“It should be a nice easy 4.6km walk along Amamoor Creek.” That’s how I described Paul and my first bushwalk to him. It’s honestly what I thought, based on images I saw on Google Images and the National Parks website. The walk turns out to be anything but an easy creek walk.
It’s a 1.5 hour drive from our house to Amamoor State Forest. The last section after we leave the highway is lovely and takes us along quiet country roads. We park at the Cedar Grove camping ground and set of on the trail.
We start by crossing Amamoor Creek. This would make a gorgeous swimming hole during the long hot Queensland summer. It’s not summer yet so satisfy ourselves with enjoying the way the creek looks. There’s a little rock dam where leaves are collecting. The colours are bright and cheerful.
The trail starts in open forest that used to be farmland. There’s still some cattle wandering around ruining the earth with their heavy hoofs. Some of the damage looks like it might be caused by wild pigs rooting around in the dirt and mud.
But soon we have climbed high enough that the land is too steep for cattle, pigs and farmers of days before this became a national park. Instead of cattle hoofs the trail is marked by the sprawling tree roots and leaf litter. The path is steep and we are both breathing heavily. It goes up and up and up for over an hour. The rain forest is pretty but it can be difficult to see when you are puffed from the effort. I feel bad for Paul because it’s the first bushwalk I’ve taken him on and the terrain is tough.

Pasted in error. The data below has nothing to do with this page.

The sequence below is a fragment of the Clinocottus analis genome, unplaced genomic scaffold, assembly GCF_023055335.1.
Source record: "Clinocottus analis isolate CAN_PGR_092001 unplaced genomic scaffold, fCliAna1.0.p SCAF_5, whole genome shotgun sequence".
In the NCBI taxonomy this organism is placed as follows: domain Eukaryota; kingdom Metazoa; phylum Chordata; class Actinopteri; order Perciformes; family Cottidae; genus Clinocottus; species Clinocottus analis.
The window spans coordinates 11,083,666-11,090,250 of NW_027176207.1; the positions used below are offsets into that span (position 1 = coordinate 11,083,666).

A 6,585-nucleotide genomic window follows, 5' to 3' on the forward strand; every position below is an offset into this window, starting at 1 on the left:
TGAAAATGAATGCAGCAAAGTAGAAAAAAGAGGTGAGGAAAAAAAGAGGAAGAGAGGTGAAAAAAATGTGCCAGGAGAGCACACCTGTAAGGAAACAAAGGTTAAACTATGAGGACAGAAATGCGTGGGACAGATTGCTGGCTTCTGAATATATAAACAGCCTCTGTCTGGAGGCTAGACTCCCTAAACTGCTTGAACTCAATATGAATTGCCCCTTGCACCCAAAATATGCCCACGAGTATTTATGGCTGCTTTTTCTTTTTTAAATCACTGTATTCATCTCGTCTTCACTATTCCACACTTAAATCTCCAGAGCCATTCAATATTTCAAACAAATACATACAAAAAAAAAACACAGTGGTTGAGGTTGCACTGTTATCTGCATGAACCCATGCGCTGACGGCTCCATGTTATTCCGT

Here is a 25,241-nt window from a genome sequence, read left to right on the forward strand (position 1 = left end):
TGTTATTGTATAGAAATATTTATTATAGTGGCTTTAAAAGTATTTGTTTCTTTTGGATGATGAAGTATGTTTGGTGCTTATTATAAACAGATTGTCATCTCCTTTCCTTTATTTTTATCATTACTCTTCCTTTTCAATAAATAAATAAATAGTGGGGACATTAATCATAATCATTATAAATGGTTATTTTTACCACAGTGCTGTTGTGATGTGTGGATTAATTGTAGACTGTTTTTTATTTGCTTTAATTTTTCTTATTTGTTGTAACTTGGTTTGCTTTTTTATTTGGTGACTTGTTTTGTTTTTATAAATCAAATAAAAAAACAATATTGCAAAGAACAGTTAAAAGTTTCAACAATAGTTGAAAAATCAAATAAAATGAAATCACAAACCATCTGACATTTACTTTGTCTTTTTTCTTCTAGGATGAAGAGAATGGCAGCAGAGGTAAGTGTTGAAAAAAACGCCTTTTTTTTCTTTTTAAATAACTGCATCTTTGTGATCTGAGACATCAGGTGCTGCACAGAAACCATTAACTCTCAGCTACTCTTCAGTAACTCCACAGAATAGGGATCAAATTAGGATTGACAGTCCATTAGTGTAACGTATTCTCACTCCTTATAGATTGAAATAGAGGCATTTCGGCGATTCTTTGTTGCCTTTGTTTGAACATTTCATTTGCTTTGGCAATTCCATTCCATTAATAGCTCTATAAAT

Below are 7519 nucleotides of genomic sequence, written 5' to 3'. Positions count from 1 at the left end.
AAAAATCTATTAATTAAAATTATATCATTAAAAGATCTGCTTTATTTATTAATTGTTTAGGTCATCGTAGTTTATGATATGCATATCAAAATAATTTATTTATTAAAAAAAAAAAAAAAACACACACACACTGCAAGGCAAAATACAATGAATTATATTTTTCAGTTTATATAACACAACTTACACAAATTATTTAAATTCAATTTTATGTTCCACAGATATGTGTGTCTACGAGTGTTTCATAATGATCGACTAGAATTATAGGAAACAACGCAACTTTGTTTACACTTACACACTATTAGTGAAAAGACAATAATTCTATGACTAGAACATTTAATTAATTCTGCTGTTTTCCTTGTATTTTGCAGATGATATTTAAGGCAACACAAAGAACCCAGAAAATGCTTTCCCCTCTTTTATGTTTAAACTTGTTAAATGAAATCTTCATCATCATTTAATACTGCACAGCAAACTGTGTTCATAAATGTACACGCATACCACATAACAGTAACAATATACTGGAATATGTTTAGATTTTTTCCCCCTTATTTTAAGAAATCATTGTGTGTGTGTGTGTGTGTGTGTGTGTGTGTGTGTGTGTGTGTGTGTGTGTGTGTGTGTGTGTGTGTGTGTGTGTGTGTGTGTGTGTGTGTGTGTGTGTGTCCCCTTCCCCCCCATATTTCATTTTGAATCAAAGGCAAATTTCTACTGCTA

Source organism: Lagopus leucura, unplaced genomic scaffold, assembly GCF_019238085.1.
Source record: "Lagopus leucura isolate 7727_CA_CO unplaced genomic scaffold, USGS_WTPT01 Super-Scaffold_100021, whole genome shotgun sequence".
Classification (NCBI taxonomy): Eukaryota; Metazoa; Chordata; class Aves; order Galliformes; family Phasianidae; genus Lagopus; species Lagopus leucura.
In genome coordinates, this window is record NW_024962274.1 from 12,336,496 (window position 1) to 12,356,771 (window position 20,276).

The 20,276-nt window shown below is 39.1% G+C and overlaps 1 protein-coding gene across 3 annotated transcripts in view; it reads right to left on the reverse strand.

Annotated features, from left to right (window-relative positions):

We reach the top of the climb and more than an hour has passed since we left the car. Usually this would mean we are almost finished a 4.6km (3 1/4 mile) hike but not today. There’s a sign that says we still have 3.6km (2 miles) to go. At least the trail is starting to drop downhill now. Steeply, but down.
The rainforest here is pretty though. It’s dense and vines grow everywhere. Tarzan would have been right at home. There’s moss and mushrooms and the constant sound of whip birds calling to each other through the trees. We can’t see the birds but their song is familiar. I found this video on YouTube so that you can hear what the whip bird sounds like.
At the half-way point we come to an old fire trail that we have to follow. The forest is open now and big grey gum trees dominate the grasslands. The sky is grey today too; making the gums even more beautiful. They are such a structural plant.
Nearing the car park we walk back along Amamoor Creek for about 500m (1/4 mile). I didn’t notice the tall lush green palms on the way out because I was too busy noticing the cow that was grazing in the ferns. But it’s gone now and my eye is taken by the canopy above us. If it were raining the fronds would probably protect us from being soaked. But today they provide a lovely spot of shade.
Back at the creek crossing near the carpark we notice some bees taking nectar from bottle brush blooms. It is happily going about its business seemingly untroubled by our presence. It is alone, humming around the shrub taking what it wants from the many red flowers.
And then we are back at the car. The 5.5km (3.4 mile) hike was challenging and took us over two hours. It was also a pretty walk. Not what we had anticipated but pretty all the same. I ask Paul whether I have put him off hiking with my first choice of trail and he tells me that we will go together again when I return from Turkey. Maybe to Kondalilla Falls near Montville on the Sunshine Coast. I sure hope so. Because I love a good hike.